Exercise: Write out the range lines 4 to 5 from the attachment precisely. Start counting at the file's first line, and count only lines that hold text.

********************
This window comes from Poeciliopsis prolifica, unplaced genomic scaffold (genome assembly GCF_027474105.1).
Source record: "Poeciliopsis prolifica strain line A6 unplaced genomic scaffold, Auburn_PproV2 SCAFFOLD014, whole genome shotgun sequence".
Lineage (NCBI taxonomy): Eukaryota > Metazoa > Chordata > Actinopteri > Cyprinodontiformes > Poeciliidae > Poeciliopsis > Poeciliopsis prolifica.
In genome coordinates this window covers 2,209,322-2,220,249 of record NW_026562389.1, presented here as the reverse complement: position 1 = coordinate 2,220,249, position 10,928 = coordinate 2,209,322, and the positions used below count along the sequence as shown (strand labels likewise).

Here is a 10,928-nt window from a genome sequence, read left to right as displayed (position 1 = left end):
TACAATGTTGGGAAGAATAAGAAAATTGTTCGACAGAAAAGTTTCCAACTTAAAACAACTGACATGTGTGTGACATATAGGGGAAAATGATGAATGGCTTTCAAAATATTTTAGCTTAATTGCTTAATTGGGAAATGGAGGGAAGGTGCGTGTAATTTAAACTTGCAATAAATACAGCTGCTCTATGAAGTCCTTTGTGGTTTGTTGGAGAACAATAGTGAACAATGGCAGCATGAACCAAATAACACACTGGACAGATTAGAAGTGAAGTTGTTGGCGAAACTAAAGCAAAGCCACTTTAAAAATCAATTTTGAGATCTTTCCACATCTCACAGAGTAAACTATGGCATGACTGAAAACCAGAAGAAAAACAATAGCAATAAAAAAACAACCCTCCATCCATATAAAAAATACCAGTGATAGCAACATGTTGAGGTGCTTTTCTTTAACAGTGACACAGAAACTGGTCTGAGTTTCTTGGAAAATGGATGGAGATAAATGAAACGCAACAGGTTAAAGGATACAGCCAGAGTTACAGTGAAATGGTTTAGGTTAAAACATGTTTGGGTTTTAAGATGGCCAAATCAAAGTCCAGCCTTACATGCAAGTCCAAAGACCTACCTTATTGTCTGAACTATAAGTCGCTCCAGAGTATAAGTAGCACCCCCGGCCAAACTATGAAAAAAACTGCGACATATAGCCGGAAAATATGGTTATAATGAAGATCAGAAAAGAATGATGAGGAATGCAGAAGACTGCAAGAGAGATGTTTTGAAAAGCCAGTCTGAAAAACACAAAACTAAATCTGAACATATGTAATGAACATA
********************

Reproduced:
In genome coordinates this window covers 2,209,322-2,220,249 of record NW_026562389.1, presented here as the reverse complement: position 1 = coordinate 2,220,249, position 10,928 = coordinate 2,209,322, and the positions used below count along the sequence as shown (strand labels likewise).

Here is a 10,928-nt window from a genome sequence, read left to right as displayed (position 1 = left end):